Post Number: 4
|Posted on Sunday, November 26, 2006 - 6:31 pm: |
I played it a couple times and it sounded great!
But once I got it back to my room, I started tuning...worked fine for the first couple strings, then nothing.
I'm pretty sure no circuit boards are touching the shielding. One odd thing is occurring with the input jack:
I've read that these are different from regular jacks. When I try to plug in, the cable doesn't "snap" in. It goes most of the way, and will pop itself out. But even when I hold it in, I get no signal, hence why I checked for grounding.
The contact that the pin pushes aside (to turn on the battery, I think) does push all the way. I'm not sure if it's supposed to, but it doesn't snap into the groove at the end of the instrument cable. If it IS supposed to, I don't know how to push it down, it seems to be of a predetermined length. Due to the plastic end, it's obviously not supposed to conduct, but I'm not sure where else the cable is supposed to contact (I guess in the edges of the barrel). But even there it seems to be doing ok.
Any ideas? I finally got my first Alembic, and now I can't play it!
Post Number: 4559
|Posted on Sunday, November 26, 2006 - 7:16 pm: |
The first thing that occurs to me is to try a different cable. I seem to recall a few prior posts where it was discussed that certain brands of 1/4" connectors don't want to fit properly. I'm thinking these may have had plated shafts that, because of the plating, were just a bit too thick.
Post Number: 5
|Posted on Sunday, November 26, 2006 - 8:11 pm: |
I tried that. It doesn't seem that it's too thick. More that it might not be long enough? I'm probably just going to take it to a local luthier and see if he can tell anything offhand.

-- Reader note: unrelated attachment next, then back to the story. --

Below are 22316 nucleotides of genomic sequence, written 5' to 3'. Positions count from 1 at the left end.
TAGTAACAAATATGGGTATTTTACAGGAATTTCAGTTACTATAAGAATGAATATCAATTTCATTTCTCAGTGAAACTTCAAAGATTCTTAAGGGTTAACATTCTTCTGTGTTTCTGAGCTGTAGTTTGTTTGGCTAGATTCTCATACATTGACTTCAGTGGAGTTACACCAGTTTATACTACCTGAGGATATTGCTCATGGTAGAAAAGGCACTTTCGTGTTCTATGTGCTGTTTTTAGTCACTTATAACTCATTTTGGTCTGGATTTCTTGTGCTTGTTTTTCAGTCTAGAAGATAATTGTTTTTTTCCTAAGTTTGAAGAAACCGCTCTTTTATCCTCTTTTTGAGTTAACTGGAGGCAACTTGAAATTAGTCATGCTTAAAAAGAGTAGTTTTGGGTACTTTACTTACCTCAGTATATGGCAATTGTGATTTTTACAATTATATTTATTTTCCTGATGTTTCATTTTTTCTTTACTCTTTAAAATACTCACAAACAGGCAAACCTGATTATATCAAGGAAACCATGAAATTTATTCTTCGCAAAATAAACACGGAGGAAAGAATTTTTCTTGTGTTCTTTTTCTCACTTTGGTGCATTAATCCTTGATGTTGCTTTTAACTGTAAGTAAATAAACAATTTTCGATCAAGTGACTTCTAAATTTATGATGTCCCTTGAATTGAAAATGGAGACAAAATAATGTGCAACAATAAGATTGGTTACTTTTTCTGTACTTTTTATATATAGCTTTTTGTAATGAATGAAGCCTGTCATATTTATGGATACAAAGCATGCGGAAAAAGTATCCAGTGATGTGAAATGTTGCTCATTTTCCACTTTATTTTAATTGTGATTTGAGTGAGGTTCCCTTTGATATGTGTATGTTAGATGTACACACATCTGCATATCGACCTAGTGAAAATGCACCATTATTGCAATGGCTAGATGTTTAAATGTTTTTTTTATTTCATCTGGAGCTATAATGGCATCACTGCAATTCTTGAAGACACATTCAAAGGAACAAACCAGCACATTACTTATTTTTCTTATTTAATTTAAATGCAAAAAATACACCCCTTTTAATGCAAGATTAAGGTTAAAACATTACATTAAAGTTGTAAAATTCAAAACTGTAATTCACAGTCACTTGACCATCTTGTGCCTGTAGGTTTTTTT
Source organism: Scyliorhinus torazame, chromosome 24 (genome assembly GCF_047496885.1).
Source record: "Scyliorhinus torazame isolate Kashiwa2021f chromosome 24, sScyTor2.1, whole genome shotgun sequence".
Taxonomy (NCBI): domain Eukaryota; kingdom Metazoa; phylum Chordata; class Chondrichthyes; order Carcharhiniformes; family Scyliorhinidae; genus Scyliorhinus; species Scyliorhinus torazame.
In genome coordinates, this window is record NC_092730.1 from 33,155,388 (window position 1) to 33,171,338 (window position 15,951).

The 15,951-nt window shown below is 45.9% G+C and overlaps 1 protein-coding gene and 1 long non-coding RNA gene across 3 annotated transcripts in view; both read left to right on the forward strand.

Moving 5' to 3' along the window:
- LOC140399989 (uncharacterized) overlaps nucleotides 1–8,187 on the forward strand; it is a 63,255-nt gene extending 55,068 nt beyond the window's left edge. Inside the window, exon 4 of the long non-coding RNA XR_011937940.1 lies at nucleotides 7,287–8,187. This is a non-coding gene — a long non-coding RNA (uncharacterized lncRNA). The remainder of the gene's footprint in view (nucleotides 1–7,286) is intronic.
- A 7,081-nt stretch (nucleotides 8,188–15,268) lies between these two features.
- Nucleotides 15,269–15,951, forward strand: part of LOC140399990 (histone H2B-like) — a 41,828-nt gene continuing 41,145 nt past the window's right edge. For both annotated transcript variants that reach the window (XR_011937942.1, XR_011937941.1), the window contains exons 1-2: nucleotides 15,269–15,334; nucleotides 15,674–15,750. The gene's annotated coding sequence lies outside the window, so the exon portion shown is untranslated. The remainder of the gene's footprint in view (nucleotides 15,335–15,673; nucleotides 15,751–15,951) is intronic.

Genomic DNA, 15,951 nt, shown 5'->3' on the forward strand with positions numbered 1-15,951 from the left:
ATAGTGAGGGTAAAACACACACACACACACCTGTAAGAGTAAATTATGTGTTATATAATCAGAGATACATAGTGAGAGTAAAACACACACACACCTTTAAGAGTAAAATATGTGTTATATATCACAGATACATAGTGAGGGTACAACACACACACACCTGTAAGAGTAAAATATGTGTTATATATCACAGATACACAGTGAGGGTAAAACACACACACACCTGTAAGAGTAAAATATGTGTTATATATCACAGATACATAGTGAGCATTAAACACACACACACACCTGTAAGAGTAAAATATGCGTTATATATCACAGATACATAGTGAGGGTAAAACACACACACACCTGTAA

Post Number: 4562
|Posted on Sunday, November 26, 2006 - 9:14 pm: |
You bought this bass from someone you know? I would call him and ask if he had any similar problems.
Let us know what you find out.
Post Number: 649
|Posted on Monday, November 27, 2006 - 1:56 pm: |
I'm not sure really why this seems right but. I have found that if I use a straight jack, they dont' stay in the jacks on any of my alembics. metal angled jacks are fine. Apart from the Planet waves branded ones with the spring loaded bit on the jack that is supposed to stop it coming out. On my alembics those just jump out of the socket with any movement of the cable, Althought they are fine on my non alembic instruments.
Post Number: 3819
|Posted on Monday, November 27, 2006 - 4:45 pm: |
1. The jack may be broken. If the cable is not held in place, you can carefully coax the tip contact over, but you risk breaking it completely away it you are not very gentle. Of course, if it's really already broken, it's not that big of a deal. You can call us to oder the replacement jack if you can't find one locally. The part number is Switchcraft L113. DO NOT GET A 113 - it must be an L113, or the bushing won't be long enough.
2. If the cable is too long, you can pull it back a little out of the jack, and see if you can get a postive contact there. If so, try a nylon washer over the plug on the cable to keep it from fully inserting until you find a cable with a more regular connector.
For some reason, some cable manufacturers are making cables with longer connectors and even overplating standard connectors so that the diameter exceeds 1/4". The side-mounted "barrel" jacks are the most sensitive to the larger diameter connectors, you can feel them grinding the overplating away everytime you insert. We do not use these anymore, preferring a long-fram jack for the side-mounted ones now.
Post Number: 6
|Posted on Monday, November 27, 2006 - 7:15 pm: |
Thanks alot Mica. I appreciate it. When I (finally) get my Ph.D., etc., one of the first things I plan to do with my newfound income is (again, finally) get my own Alembic.
Until then, this one will be just fine
Post Number: 169
|Posted on Tuesday, November 28, 2006 - 5:33 am: |
I had the same problem with a Planet Waves cable on my Spoiler. I ended up giving that cable to a student who's Spector had a slightly oversized jack that didn't play nice with most cables.